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«De manibus Valachorum scismaticorum ... »

Romanians and Power in the Mediaeval Kingdom of Hungary- The Thirteenth and Fourteenth Centuries

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Ioan-Aurel Pop

The medieval history of the Romanians in the Hungarian kingdom still represents one of the most delicate subjects in European history. This book is the product of more than thirty years of research, and thus provides new and balanced insights into that history, revealing both the rise and the decline of communities and individuals, as well as the diversity of these borderlands of Christian Europe.

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7. The elite of the Romanians in and around Transylvania in the tenth-thirteenth centuries–landowners, fighters and political leaders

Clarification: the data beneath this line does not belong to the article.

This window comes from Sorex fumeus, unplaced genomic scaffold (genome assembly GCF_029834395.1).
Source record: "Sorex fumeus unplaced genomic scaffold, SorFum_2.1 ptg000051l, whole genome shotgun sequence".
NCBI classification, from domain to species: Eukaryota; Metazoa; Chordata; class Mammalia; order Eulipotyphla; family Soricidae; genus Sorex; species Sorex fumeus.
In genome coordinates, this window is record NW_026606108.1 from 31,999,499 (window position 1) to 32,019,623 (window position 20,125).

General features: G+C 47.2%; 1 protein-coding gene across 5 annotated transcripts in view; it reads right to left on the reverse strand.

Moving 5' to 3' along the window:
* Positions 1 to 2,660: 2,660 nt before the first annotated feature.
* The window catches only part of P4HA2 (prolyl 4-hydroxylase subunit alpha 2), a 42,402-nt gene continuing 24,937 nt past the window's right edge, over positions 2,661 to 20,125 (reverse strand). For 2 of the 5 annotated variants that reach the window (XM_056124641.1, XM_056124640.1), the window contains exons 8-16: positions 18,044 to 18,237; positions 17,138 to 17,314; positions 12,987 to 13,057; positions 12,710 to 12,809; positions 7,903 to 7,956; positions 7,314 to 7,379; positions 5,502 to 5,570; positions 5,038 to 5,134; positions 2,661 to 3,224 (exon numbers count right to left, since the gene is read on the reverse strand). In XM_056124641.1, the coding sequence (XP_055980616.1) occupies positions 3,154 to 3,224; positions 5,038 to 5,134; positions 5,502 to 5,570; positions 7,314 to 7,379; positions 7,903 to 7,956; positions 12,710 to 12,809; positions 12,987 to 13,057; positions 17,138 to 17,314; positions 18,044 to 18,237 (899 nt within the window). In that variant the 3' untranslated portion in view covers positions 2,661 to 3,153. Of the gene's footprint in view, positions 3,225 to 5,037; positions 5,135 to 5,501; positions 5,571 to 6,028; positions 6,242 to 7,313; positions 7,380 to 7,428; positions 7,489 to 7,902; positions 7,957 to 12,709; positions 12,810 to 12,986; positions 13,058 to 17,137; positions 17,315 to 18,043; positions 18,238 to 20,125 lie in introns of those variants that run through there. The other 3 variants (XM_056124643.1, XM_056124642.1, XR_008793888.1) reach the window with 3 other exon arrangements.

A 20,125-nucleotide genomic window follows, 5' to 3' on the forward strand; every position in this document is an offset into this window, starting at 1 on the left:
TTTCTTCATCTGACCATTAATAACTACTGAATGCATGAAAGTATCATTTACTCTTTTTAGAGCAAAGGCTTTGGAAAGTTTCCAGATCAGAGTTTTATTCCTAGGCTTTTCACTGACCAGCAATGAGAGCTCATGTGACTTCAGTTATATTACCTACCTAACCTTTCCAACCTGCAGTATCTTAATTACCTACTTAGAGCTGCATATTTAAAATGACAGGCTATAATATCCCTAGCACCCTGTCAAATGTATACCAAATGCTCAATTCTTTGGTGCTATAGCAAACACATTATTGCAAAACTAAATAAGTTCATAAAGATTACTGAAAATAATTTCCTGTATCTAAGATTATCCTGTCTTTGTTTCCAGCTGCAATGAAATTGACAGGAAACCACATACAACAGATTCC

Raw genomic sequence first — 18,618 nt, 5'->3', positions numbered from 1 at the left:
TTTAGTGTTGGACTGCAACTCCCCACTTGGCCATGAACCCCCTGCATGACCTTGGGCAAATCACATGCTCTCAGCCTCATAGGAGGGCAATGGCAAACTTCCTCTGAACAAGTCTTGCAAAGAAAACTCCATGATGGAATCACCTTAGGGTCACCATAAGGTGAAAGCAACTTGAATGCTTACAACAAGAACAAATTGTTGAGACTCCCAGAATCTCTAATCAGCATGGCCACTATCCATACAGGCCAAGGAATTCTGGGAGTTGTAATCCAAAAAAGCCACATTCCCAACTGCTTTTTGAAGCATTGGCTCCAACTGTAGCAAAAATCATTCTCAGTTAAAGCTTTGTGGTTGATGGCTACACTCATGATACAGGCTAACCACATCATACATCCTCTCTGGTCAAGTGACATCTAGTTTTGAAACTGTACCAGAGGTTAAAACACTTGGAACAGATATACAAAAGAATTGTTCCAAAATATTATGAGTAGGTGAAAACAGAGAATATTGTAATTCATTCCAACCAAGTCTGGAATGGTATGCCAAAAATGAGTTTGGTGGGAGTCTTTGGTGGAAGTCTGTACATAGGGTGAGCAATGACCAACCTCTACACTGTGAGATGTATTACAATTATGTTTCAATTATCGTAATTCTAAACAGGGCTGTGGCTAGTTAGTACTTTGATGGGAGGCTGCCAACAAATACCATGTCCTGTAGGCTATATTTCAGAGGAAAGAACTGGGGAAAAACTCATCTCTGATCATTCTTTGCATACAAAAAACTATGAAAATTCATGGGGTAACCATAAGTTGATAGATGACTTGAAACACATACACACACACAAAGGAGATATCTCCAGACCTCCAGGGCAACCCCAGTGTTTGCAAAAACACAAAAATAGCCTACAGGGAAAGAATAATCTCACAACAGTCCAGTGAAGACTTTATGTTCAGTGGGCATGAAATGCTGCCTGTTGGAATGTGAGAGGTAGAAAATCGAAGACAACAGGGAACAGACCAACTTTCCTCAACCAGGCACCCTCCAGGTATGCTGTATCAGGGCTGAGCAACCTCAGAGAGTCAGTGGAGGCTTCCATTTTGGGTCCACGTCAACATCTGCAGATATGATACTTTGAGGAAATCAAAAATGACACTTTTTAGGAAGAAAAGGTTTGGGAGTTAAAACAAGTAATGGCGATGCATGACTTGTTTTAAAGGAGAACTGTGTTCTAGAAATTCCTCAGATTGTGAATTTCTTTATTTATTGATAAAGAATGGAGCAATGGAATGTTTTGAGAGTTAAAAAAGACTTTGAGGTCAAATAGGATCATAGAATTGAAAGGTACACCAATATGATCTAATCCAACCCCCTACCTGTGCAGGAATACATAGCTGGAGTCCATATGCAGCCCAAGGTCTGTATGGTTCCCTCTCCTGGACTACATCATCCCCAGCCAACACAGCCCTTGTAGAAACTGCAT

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7. The elite of the Romanians in and around Transylvania in the tenth-thirteenth centuries– landowners, fighters and political leaders A Latin chronicle (Gesta Hungarorum, The Deeds of the Hungarians), written shortly after the reign of a king named Béla–perhaps, in one version, right after the reign of Béla I (1060-1063)1–speaks about a “certain Romani- an”, Duke Gelou, who, in around the year 900, had “lordship” (ruled) over the Romanians and the Slavs in the Ultrasylvanian Land, that is, in a political- ly and militarily organised region from the Cluj-Gilu-Achileu-Dbâca area or, in other words, between the Rivers Some to the north, Alma to the west and Someul Mic to the east and south. Thus, the first Romanian men- tioned by the name in the region of Transylvania was a ruler, a leader who had “lordship” (dominium habebat) and could be called both a duke (from Latin, as he appears in the chronicle) and a voivode (the Romanian-Slavic term), because the two (synonymous) notions expressed identical realities. The assault launched by Tuhutum’s Hungarian cohorts, Gelou’s defeat and death (near Gilu, at the confluence between the Cpu and the Someul Mic, on his way to his castle or fortress) led to the Romanians and the Slavs “giving their right” (dextra dandum) or shaking hands with the newcomers and continuing their life in their native places. This “giving of the right” came as a sort of pact made after the victory of Tuhutum’s cohort, that is, after...

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